Just days after the event, viewers and fans of the television show, “The View,” watched host and actor Whoopi Goldberg comment that she believes the Holocaust was not about racism. Her comments ignited a backlash both within and outside the Jewish community. Discussions about what is racist and what is not, whether Jews are a race, and even whether someone like Whoopi Goldberg should be able to comment on how people choose to identify themselves. During the No Hate event, Dr. Greg Jones of Belmont University, spoke about the power of words. “I’ve been troubled by the bad analogies that have compared dimensions of the pandemic to the Holocaust and recently, even invoking Anne Frank. We need to be careful with our language. Especially in relation to antisemitism and in relation to the Holocaust.”  

Rabbi Kullock closed the No Hate program by speaking at length of the fears ignited within the Jewish community. He described the steps Jews take when going to synagogue services to identify safe exits and the active shooter trainings that are becoming commonplace. He talked about the mental, physical, and spiritual toll of dealing with so much constant fear. Nevertheless, he said it is important to continue to work towards a more inclusive, pluralistic society. “Every time we push for the type of uniformity that denies any chance for dissent, we all lose. When everything is painted in only one color, we endanger the spiritual state of our communal soul as we erase the precious diversity that makes for who we truly are… The only way to defeat antisemitism is by investing in this kind of multicolored society. That is why we, as Jews, need to respond to antisemitism not by hiding who we are but by proudly embracing our Jewish identity.”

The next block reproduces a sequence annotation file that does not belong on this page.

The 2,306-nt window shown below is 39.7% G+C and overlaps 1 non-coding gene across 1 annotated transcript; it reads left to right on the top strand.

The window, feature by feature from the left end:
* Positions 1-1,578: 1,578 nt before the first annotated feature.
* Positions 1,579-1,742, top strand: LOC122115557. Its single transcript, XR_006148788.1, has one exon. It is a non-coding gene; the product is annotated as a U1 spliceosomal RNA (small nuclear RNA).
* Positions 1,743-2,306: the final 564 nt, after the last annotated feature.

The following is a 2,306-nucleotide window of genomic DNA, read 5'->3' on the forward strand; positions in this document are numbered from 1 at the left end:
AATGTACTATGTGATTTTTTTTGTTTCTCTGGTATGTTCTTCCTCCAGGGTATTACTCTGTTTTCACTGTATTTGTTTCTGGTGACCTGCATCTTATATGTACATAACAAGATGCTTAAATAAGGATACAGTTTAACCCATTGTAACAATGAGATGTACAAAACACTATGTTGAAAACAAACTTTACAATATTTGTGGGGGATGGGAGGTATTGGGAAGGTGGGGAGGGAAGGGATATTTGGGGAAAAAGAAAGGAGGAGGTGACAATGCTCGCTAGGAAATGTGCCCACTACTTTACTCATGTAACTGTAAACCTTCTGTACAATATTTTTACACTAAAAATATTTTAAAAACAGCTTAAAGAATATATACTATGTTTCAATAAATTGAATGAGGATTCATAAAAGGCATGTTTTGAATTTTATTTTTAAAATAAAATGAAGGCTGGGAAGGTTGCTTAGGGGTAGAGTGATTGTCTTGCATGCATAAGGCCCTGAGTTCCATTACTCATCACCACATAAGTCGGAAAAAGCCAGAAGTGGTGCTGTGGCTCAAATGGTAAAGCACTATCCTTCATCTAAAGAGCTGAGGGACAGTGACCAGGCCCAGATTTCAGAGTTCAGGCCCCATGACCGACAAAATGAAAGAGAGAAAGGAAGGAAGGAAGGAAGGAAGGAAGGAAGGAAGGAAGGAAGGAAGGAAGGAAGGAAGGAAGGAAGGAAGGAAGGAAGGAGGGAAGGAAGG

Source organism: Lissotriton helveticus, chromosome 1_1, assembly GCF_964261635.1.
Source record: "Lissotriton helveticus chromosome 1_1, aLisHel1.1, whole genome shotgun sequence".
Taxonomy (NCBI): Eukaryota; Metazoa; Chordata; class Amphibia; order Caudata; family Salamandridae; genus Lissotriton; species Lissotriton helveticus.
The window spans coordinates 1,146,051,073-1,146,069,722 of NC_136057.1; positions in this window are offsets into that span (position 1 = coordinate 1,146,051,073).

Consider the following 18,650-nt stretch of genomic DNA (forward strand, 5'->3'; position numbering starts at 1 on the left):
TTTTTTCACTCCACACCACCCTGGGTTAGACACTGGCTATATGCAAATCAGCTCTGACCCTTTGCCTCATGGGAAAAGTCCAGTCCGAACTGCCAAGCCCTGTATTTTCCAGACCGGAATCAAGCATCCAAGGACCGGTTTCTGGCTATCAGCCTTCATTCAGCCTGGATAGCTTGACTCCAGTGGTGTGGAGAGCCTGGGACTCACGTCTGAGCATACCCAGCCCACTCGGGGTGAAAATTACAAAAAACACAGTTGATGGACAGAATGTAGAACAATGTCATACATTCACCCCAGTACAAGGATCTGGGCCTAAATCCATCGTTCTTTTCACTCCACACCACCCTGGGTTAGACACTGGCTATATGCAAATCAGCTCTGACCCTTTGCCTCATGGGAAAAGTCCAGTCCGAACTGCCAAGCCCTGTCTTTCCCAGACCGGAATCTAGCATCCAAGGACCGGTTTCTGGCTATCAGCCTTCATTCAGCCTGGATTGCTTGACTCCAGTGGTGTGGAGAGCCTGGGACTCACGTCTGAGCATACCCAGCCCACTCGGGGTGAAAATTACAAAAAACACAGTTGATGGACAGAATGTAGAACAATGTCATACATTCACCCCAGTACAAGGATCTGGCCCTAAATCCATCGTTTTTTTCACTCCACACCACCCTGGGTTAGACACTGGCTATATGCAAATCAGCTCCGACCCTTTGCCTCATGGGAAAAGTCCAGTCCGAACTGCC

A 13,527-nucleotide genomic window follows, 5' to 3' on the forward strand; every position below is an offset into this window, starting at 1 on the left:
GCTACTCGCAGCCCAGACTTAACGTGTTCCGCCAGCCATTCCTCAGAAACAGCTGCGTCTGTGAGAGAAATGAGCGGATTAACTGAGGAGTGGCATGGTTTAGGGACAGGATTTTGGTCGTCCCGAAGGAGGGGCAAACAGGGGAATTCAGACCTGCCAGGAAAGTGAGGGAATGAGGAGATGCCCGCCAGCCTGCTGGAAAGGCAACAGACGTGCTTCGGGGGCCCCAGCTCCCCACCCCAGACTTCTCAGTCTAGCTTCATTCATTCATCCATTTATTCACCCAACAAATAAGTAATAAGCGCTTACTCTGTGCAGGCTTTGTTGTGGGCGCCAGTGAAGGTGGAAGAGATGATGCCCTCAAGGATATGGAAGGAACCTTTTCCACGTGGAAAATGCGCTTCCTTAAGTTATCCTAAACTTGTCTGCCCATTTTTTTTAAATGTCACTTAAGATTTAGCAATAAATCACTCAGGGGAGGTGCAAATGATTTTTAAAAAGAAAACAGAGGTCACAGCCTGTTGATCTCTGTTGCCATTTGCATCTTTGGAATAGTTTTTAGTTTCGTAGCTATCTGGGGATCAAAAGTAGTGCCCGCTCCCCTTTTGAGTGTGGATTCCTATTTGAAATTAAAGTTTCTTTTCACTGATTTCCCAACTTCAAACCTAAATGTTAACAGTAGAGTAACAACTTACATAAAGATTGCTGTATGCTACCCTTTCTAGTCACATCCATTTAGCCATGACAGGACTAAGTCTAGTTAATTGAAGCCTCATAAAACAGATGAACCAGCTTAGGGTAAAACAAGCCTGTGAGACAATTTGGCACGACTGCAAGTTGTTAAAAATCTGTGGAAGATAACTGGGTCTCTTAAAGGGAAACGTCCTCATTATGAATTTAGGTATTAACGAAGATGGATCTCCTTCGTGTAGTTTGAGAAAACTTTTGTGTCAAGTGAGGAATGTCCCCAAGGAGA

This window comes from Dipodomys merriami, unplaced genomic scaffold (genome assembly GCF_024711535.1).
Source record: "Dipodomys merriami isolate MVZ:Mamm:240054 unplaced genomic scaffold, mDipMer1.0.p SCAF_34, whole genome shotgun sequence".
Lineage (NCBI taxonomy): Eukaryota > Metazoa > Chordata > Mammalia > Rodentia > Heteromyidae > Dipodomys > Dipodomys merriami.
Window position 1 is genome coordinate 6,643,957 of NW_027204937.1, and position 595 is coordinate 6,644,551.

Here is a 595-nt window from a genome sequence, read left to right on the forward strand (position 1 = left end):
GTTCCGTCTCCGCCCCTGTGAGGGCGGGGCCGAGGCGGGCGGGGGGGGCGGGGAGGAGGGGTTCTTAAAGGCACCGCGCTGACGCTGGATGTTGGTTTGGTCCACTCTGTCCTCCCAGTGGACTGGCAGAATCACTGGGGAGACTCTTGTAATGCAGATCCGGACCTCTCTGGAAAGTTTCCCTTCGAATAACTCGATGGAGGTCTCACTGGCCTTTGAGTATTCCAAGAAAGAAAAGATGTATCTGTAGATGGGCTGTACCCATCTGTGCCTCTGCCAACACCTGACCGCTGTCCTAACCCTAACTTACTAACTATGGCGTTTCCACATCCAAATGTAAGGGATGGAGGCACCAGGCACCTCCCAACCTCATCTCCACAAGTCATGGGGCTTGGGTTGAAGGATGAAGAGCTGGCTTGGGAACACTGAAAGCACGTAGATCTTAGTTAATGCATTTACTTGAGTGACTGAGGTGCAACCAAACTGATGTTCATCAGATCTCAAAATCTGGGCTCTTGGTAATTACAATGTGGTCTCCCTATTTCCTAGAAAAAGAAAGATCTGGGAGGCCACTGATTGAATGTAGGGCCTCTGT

To view the No Hate in Our State: Shine a Light on Antisemitism event, visit To take the pledge against antisemitism, visit